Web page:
"Whenever I go into a restaurant, I order both a chicken and an egg to see which comes first"

Saturday, December 1, 2012

Partition The Congo?

The Congo, formerly Zaire, has been a troubled, corrupt, and failed state ever since independence from Belgium. Despite its vast mineral wealth, the Congo is one of the poorest countries in the world with over 70 percent of its people living in poverty. Competition for this wealth, compounded by regional conflicts, most notably the Rwandan Genocide, has resulted either in chaos or in brutal, corrupt, kleptocratic dictatorships.

Even from this fleeting moment of independence democracy began to unravel. On 5 July 1960 a military mutiny by Congolese soldiers against their European officers broke out in the capital and rampant looting began. On 11 July 1960 the richest province of the country, Katanga, seceded under Moise Tshombe. The United Nations sent 20,000 peacekeepers to protect Europeans in the country and try to restore order. Western paramilitaries and mercenaries, often hired by mining companies to protect their interests, also began to pour into the country. In this same period Congo's second richest province, Kasai, also announced its independence on 8 August 1960. (Wikipedia)

Cold war enemies – the United States and the Soviet Union – intervened, and the Congo became a proxy battleground. With US and CIA support, the government was overthrown and Mobutu was installed as the new President.  The Mobutu years were a dark period of rampant pillage and brutality.  As Mobutu became one of the wealthiest men on the planet, the country fell into even worse poverty than before.  The United States, still locked in an international struggle with the Soviet Union, stood by and ignored Mobutu’s depredations.

Once the Cold War was over in 1989, support for Mobutu crumbled, and near anarchy resulted, although the canny Mobutu, through patronage and muscle, was able to remain a political force until 1997 when he was ousted from power and fled the country. 

The First Congo War began as an outgrowth of the Rwandan Genocide.  The Congolese Government, allied by Hutu refugees (Hutus were responsible for the mass killing of Tutsis in Rwanda), took up arms against rebellious ethnic Tutsis in Kivu province.  The civil war was really a regional one.  The Second Congo War was even more international as Uganda, Angola, Namibia, and Zimbabwe became militarily involved.

Currently, a Tutsi rebel group, M23, supported by Rwanda (although Kagame denies any intervention in the Congo as he always has done), is fighting the Congolese government for control of the resource-rich eastern part of the country.  As of this writing, M23 has taken Goma, the principal city of the region.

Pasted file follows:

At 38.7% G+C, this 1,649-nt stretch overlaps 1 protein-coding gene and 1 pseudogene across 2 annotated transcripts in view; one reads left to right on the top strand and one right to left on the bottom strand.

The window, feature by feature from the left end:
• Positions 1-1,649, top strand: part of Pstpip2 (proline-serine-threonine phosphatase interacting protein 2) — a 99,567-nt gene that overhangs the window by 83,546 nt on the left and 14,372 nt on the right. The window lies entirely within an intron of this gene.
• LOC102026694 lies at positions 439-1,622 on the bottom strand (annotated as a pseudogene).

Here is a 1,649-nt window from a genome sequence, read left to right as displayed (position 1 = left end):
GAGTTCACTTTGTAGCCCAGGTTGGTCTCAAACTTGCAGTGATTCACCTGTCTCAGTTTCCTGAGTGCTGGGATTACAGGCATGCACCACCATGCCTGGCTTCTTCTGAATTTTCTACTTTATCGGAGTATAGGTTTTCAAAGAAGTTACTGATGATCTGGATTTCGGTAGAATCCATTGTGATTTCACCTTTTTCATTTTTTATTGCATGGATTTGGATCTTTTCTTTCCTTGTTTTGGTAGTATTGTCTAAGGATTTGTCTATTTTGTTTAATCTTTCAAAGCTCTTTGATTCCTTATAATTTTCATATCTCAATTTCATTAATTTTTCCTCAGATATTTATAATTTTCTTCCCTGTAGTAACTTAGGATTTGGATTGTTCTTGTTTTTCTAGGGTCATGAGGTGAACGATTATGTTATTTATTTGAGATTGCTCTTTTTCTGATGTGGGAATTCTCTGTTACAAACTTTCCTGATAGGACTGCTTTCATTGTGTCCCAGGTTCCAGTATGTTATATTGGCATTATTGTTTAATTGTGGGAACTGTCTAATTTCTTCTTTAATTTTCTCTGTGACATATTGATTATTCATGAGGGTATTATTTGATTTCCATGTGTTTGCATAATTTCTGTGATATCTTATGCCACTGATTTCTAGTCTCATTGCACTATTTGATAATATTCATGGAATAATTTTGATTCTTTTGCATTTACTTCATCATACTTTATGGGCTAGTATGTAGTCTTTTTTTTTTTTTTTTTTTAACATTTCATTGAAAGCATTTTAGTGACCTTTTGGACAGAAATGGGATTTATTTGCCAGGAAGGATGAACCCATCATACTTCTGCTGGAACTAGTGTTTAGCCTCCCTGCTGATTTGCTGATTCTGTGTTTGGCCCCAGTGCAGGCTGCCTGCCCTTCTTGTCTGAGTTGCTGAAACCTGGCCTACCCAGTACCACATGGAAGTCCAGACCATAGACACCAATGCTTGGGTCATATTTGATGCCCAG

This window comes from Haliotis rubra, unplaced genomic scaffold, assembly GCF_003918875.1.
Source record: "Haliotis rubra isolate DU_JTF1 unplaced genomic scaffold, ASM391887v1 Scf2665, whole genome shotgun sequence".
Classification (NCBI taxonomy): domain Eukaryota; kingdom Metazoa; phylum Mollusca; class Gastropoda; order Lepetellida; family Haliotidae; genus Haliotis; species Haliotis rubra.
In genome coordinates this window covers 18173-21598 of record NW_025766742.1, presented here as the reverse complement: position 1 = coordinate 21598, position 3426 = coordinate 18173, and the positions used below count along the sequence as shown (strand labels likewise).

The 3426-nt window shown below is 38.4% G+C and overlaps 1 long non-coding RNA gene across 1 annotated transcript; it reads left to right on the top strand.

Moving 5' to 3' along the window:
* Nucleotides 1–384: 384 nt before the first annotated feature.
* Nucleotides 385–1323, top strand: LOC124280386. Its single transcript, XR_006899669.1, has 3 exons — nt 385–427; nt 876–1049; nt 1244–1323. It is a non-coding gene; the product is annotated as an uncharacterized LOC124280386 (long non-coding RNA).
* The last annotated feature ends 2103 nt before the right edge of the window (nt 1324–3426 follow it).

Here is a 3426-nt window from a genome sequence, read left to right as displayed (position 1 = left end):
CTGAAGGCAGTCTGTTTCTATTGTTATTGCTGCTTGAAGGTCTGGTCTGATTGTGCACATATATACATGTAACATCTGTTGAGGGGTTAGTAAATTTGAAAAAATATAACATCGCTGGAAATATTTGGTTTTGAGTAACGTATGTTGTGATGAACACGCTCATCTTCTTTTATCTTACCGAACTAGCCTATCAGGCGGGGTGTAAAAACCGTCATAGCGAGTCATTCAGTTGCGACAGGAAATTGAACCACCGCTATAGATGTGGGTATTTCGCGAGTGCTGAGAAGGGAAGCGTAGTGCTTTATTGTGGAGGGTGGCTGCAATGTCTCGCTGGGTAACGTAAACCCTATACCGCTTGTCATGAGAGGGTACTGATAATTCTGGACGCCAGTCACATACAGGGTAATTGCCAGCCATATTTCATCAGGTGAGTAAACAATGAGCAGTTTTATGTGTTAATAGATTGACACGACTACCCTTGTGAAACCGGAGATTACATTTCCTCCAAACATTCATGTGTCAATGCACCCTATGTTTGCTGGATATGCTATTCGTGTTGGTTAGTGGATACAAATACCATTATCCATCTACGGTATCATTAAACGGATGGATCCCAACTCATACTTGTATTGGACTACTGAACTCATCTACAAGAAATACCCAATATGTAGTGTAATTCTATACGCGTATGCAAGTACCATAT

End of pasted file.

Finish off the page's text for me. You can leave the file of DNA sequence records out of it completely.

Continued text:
J. Peter Pham has written about this current conflict in the New York Times (11.30.12).  Presiding over this catastrophe of war and misery is the current President Joseph Kabila who awarded himself another five-year term in fraudulent elections, is a master of mismanagement and corruption, and who leads an undisciplined and inefficient army, unable to mount any resistance to the M23 rebels.

In recent weeks, a rebel group calling itself the March 23 Movement, or M23, has stormed through eastern Congo, scattering poorly trained units loyal to the government and reducing a huge United Nations peacekeeping force to a helpless bystander as M23 seized control of Goma, the capital of the resource-rich North Kivu province. The rebel advance rekindled fears of a renewal of the bloody 1998-2003 Second Congo War, which drew the armies of a host of African countries as well as countless local militias into what was aptly dubbed “Africa’s world war.”

At particular stake are cassiterite and coltan, indispensable materials for cellphones and computers.  Although Kivu Province is not the only producer of these minerals, it is the major one; and it is clear that whoever controls the Province will control vast wealth.  This conflict hearkens back to the first civil war in Katanga which was then the richest province in Zaire, holding an estimated ten percent of the world’s copper.  While that earlier conflict also had an ethnic dimension to it, this current one is blatantly ethnic with Tutsis, Hutus, and ethnic Congolese all fighting.

Despite years of international involvement, principally United Nations peacekeepers, civil wars, skirmishes, and conflicts persist.  It is no wonder.  The Congo was exploited by its Belgian colonial rulers who left little in the way of infrastructure, civil institutions, or an administrative and legal framework as the British did in India.  Once they left, new rulers operating in an unfamiliar world but tempted by riches beyond their dreams, continued the exploitation and appropriation.  The Cold war facilitated and perpetuated dictatorship based on international allegiances. 

J. Peter Pham suggests that there is no way out of this continuous cycle of war and violence except to ‘let the Congo fail’.

If Congo were permitted to break up into smaller entities, the international community could devote its increasingly scarce resources to humanitarian relief and development, rather than trying, as the United Nations Security Council has pledged, to preserve the “sovereignty, independence, unity, and territorial integrity” of a fictional state that is of value only to the political elites who have clawed their way to the top in order to plunder Congo’s resources and fund the patronage networks that ensure that they will remain in power.